The Metaverse is undergirded by business interests. For example, economists have found that land valuation in virtual worlds is driven by commercial potential (Goldberg, et. al. 2021). Metaverse investor and writer Matthew Ball estimates the metaverse could be worth up to $30 trillion in the next decade (Knight, 2021). Facebook has staked the future of the company on the concept of the Metaverse, by re-branding the entire company to “Meta” (Meta n.d.). They have also pursued a strategy to acquire hardware interfaces that act as enablers for the Metaverse (such as the headwear Oculus device, and a partnership with Rayban glasses). Similarly, the parent company of the children’s toy brand LEGO have announced they are investing $1 billion into online gaming company Epic Games to help build a child friendly Metaverse that seamlessly integrates digital and physical worlds (Epic Games, 2022). A tension exists here as to whether the Metaverse will be privatised and monopolised, or publicly owned, developed, and operated (Nabben 2021). Alternative visions are being argued for and developed in decentralised technology communities of multiple implementations, openness, cryptography, interoperability, and user-driven curation of experiences (Nabben 2021; Messari 2021).
Policy Approaches to the Metaverse
Creating a vibrant Metaverse is about identifying collective visions and ensuring that we are investing in the pathways towards this now.
Interacting with the mixed media potentialities that the Metaverse affords the requires tools, infrastructure, and resources to do so. Efforts are being made to improve diversity and inclusion in the Metaverse. One example is through the presentation of a discussion paper advocating for start-ups to donate virtual space for cultural “embassies” for historically underrepresented groups (Barba, et. al. 2022). Efforts to facilitate physical and digital spaces that cultivate immersive experiences and cultural vibrancy, and that are commercially viable is a consultative and iterative process. User-centric components of the Metaverse that command user determination include virtual avatars, content creation, virtual economies, security, privacy, trust and accountability (Lee, et. al. 2021). The Metaverse needs to become a place of participatory augmentation. Policy makers must advocate for citizens’ interests rather than letting the agenda be set by private companies. The Metaverse is a shared ground for physical cities and crypto projects to have conversations and take action towards ensuring open infrastructure.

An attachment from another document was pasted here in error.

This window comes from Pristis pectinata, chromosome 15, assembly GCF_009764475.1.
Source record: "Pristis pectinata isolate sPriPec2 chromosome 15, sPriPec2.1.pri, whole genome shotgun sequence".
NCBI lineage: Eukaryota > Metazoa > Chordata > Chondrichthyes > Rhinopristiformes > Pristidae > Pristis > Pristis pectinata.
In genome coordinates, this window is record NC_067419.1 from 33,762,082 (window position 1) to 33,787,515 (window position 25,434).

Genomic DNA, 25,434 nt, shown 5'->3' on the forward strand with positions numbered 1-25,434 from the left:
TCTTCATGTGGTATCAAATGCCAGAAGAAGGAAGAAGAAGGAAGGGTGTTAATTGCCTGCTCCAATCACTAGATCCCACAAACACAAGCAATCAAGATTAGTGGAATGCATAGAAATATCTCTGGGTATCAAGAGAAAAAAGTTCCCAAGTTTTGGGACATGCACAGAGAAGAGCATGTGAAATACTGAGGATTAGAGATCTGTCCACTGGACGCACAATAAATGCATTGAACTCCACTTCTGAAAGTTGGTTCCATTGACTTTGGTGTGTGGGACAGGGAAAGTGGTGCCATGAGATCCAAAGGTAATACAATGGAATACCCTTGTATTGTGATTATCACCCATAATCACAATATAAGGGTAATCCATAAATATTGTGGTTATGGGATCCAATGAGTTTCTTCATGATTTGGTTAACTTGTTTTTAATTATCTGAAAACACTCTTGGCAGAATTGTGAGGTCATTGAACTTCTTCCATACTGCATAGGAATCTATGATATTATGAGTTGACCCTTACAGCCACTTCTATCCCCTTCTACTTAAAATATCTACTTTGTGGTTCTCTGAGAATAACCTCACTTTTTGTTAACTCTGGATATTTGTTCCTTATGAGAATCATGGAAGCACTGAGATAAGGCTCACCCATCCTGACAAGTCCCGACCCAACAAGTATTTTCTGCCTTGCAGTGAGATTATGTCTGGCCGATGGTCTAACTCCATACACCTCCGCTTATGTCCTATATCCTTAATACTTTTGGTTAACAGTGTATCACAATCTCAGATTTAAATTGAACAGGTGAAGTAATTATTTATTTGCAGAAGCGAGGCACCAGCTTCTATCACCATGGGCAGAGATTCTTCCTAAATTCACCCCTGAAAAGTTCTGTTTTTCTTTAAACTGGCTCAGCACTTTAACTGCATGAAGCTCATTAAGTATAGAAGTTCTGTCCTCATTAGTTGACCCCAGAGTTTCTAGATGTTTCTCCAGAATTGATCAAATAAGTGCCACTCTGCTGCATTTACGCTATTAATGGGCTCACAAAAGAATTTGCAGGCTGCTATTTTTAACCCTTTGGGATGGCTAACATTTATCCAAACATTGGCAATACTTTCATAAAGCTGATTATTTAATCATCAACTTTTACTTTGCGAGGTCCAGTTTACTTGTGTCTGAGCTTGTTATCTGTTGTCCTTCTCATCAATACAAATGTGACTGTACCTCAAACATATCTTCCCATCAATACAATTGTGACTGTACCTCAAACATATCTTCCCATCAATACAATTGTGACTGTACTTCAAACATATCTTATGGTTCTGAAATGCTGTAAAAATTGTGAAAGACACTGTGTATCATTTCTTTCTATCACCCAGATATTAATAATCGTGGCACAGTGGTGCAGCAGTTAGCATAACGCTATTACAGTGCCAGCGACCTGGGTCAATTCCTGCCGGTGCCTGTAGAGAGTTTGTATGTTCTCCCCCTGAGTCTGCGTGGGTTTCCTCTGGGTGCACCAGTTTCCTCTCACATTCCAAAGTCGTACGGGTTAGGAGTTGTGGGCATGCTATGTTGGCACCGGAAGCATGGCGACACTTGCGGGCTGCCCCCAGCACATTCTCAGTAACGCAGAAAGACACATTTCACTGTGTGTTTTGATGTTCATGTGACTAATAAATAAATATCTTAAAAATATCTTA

The next steps in this process are identifying what infrastructural components are required to enable the Metaverse, what new products and services are made possible in the Metaverse, what business models are viable, how digital overlays and embodied physical-digital experiences enhance people’s cultural engagement with the city, and of course, who will provision these.
Thank you to Alexia Maddox for encouragement and feedback.
If you liked this, check out a full length working paper on “Building the Metaverse: ‘Crypto States’ and Corporates Compete, Down to the Hardware: http://dx.doi.org/10.2139/ssrn.3981345 or let me know @kelsiemvn on Twitter.
Barba, Bibi and Lee-Ah Mat, Vanessa and Gomez, Angelina and Pirovich, Joni. 2022. “Discussion Paper: First Nations’ Culture in the Metaverse”. Available at SSRN: https://ssrn.com/abstract=4058777 or ; http://dx.doi.org/10.2139/ssrn.4058777.
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Lee, Lik-Hang, Tristan Braud, Pengyuan Zhou, Lin Wang, Dianlei Xu, Zijun Lin, Abhishek Kumar, Carlos Bermejo, and Pan Hui. 2021. “All One Needs to Know about Metaverse: A Complete Survey on Technological Singularity, Virtual Ecosystem, and Research Agenda.” ArXiv:2110.05352 [Cs], November. http://arxiv.org/abs/2110.05352.
Meta, n.d. “Connection is evolving and so are we”. Meta. Available online: https://about.facebook.com/meta/. Accessed 29 April, 2022.
Nabben, K. 2021. “Building the Metaverse: ‘Crypto States’ and Corporates Compete, Down to the Hardware”. Available at SSRN: https://ssrn.com/abstract=3981345 or http://dx.doi.org/10.2139/ssrn.3981345.
National League of Cities, 2022. “The Future of Cities. Cities and the Metaverse”. Available online, via: https://www.nlc.org/article/2022/04/18/how-cities-are-engaging-in-the-metaverse/.